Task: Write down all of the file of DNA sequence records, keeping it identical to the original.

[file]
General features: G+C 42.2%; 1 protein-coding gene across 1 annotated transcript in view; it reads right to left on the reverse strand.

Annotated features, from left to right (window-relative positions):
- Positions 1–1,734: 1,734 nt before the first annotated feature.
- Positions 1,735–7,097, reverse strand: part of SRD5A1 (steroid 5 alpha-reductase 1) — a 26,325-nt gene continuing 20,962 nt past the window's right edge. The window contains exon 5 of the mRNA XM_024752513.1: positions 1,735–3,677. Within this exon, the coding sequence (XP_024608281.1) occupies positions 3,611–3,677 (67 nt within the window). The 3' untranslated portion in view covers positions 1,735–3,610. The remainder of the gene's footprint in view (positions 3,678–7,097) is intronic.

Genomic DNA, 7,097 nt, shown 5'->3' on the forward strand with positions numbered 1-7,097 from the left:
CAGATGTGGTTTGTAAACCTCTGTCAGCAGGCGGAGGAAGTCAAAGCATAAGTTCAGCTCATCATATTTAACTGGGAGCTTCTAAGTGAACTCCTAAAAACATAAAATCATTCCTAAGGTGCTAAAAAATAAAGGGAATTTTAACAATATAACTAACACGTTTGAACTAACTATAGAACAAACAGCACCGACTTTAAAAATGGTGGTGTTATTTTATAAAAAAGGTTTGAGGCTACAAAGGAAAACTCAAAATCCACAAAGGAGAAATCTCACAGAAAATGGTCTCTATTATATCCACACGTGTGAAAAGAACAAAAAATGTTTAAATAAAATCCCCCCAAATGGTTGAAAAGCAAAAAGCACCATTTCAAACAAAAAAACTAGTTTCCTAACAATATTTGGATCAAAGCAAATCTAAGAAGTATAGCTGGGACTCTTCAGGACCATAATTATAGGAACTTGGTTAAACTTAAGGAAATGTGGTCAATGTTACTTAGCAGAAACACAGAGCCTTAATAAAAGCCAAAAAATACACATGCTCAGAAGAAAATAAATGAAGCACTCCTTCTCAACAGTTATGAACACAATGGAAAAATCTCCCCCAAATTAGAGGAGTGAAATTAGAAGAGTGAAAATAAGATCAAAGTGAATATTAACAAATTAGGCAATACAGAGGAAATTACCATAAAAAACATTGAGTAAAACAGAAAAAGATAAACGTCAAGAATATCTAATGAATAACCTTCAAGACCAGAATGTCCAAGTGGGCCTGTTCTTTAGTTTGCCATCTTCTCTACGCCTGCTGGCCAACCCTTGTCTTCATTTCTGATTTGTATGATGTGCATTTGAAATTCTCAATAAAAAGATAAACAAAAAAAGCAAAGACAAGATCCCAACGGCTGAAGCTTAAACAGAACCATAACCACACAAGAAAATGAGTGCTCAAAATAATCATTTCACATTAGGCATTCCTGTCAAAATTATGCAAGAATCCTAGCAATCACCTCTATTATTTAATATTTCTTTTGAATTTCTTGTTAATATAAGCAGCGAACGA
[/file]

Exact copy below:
General features: G+C 42.2%; 1 protein-coding gene across 1 annotated transcript in view; it reads right to left on the reverse strand.

Annotated features, from left to right (window-relative positions):
- Positions 1–1,734: 1,734 nt before the first annotated feature.
- Positions 1,735–7,097, reverse strand: part of SRD5A1 (steroid 5 alpha-reductase 1) — a 26,325-nt gene continuing 20,962 nt past the window's right edge. The window contains exon 5 of the mRNA XM_024752513.1: positions 1,735–3,677. Within this exon, the coding sequence (XP_024608281.1) occupies positions 3,611–3,677 (67 nt within the window). The 3' untranslated portion in view covers positions 1,735–3,610. The remainder of the gene's footprint in view (positions 3,678–7,097) is intronic.

Genomic DNA, 7,097 nt, shown 5'->3' on the forward strand with positions numbered 1-7,097 from the left:
CAGATGTGGTTTGTAAACCTCTGTCAGCAGGCGGAGGAAGTCAAAGCATAAGTTCAGCTCATCATATTTAACTGGGAGCTTCTAAGTGAACTCCTAAAAACATAAAATCATTCCTAAGGTGCTAAAAAATAAAGGGAATTTTAACAATATAACTAACACGTTTGAACTAACTATAGAACAAACAGCACCGACTTTAAAAATGGTGGTGTTATTTTATAAAAAAGGTTTGAGGCTACAAAGGAAAACTCAAAATCCACAAAGGAGAAATCTCACAGAAAATGGTCTCTATTATATCCACACGTGTGAAAAGAACAAAAAATGTTTAAATAAAATCCCCCCAAATGGTTGAAAAGCAAAAAGCACCATTTCAAACAAAAAAACTAGTTTCCTAACAATATTTGGATCAAAGCAAATCTAAGAAGTATAGCTGGGACTCTTCAGGACCATAATTATAGGAACTTGGTTAAACTTAAGGAAATGTGGTCAATGTTACTTAGCAGAAACACAGAGCCTTAATAAAAGCCAAAAAATACACATGCTCAGAAGAAAATAAATGAAGCACTCCTTCTCAACAGTTATGAACACAATGGAAAAATCTCCCCCAAATTAGAGGAGTGAAATTAGAAGAGTGAAAATAAGATCAAAGTGAATATTAACAAATTAGGCAATACAGAGGAAATTACCATAAAAAACATTGAGTAAAACAGAAAAAGATAAACGTCAAGAATATCTAATGAATAACCTTCAAGACCAGAATGTCCAAGTGGGCCTGTTCTTTAGTTTGCCATCTTCTCTACGCCTGCTGGCCAACCCTTGTCTTCATTTCTGATTTGTATGATGTGCATTTGAAATTCTCAATAAAAAGATAAACAAAAAAAGCAAAGACAAGATCCCAACGGCTGAAGCTTAAACAGAACCATAACCACACAAGAAAATGAGTGCTCAAAATAATCATTTCACATTAGGCATTCCTGTCAAAATTATGCAAGAATCCTAGCAATCACCTCTATTATTTAATATTTCTTTTGAATTTCTTGTTAATATAAGCAGCGAACGA